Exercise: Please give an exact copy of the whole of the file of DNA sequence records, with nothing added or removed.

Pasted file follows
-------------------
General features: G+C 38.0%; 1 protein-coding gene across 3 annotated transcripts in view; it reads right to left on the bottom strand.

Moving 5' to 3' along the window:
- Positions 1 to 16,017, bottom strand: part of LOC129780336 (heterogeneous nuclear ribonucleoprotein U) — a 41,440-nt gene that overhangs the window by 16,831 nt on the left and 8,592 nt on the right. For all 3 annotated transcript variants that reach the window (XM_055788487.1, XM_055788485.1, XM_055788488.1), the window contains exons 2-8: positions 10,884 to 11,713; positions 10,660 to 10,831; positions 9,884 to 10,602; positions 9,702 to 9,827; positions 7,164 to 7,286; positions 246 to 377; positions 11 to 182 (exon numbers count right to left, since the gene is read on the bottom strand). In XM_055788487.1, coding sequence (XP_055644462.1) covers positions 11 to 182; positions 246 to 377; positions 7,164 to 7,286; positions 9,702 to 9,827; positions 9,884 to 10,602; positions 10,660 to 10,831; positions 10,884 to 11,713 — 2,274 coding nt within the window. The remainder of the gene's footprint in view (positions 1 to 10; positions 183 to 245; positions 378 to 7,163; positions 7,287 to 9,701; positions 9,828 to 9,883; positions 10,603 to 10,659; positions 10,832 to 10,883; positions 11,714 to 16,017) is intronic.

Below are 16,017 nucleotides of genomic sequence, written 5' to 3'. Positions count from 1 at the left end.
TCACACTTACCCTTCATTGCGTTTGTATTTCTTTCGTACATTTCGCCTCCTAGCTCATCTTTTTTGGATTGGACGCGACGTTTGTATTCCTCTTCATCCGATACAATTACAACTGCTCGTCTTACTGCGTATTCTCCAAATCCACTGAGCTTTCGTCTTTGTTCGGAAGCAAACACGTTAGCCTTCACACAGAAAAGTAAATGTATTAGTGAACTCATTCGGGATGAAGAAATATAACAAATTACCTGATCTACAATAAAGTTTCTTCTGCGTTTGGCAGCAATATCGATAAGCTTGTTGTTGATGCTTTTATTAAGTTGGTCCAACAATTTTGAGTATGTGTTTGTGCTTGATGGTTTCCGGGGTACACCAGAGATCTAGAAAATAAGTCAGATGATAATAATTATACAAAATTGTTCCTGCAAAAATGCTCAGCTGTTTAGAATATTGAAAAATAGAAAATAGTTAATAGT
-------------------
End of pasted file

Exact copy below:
General features: G+C 38.0%; 1 protein-coding gene across 3 annotated transcripts in view; it reads right to left on the bottom strand.

Moving 5' to 3' along the window:
- Positions 1 to 16,017, bottom strand: part of LOC129780336 (heterogeneous nuclear ribonucleoprotein U) — a 41,440-nt gene that overhangs the window by 16,831 nt on the left and 8,592 nt on the right. For all 3 annotated transcript variants that reach the window (XM_055788487.1, XM_055788485.1, XM_055788488.1), the window contains exons 2-8: positions 10,884 to 11,713; positions 10,660 to 10,831; positions 9,884 to 10,602; positions 9,702 to 9,827; positions 7,164 to 7,286; positions 246 to 377; positions 11 to 182 (exon numbers count right to left, since the gene is read on the bottom strand). In XM_055788487.1, coding sequence (XP_055644462.1) covers positions 11 to 182; positions 246 to 377; positions 7,164 to 7,286; positions 9,702 to 9,827; positions 9,884 to 10,602; positions 10,660 to 10,831; positions 10,884 to 11,713 — 2,274 coding nt within the window. The remainder of the gene's footprint in view (positions 1 to 10; positions 183 to 245; positions 378 to 7,163; positions 7,287 to 9,701; positions 9,828 to 9,883; positions 10,603 to 10,659; positions 10,832 to 10,883; positions 11,714 to 16,017) is intronic.

Below are 16,017 nucleotides of genomic sequence, written 5' to 3'. Positions count from 1 at the left end.
TCACACTTACCCTTCATTGCGTTTGTATTTCTTTCGTACATTTCGCCTCCTAGCTCATCTTTTTTGGATTGGACGCGACGTTTGTATTCCTCTTCATCCGATACAATTACAACTGCTCGTCTTACTGCGTATTCTCCAAATCCACTGAGCTTTCGTCTTTGTTCGGAAGCAAACACGTTAGCCTTCACACAGAAAAGTAAATGTATTAGTGAACTCATTCGGGATGAAGAAATATAACAAATTACCTGATCTACAATAAAGTTTCTTCTGCGTTTGGCAGCAATATCGATAAGCTTGTTGTTGATGCTTTTATTAAGTTGGTCCAACAATTTTGAGTATGTGTTTGTGCTTGATGGTTTCCGGGGTACACCAGAGATCTAGAAAATAAGTCAGATGATAATAATTATACAAAATTGTTCCTGCAAAAATGCTCAGCTGTTTAGAATATTGAAAAATAGAAAATAGTTAATAGT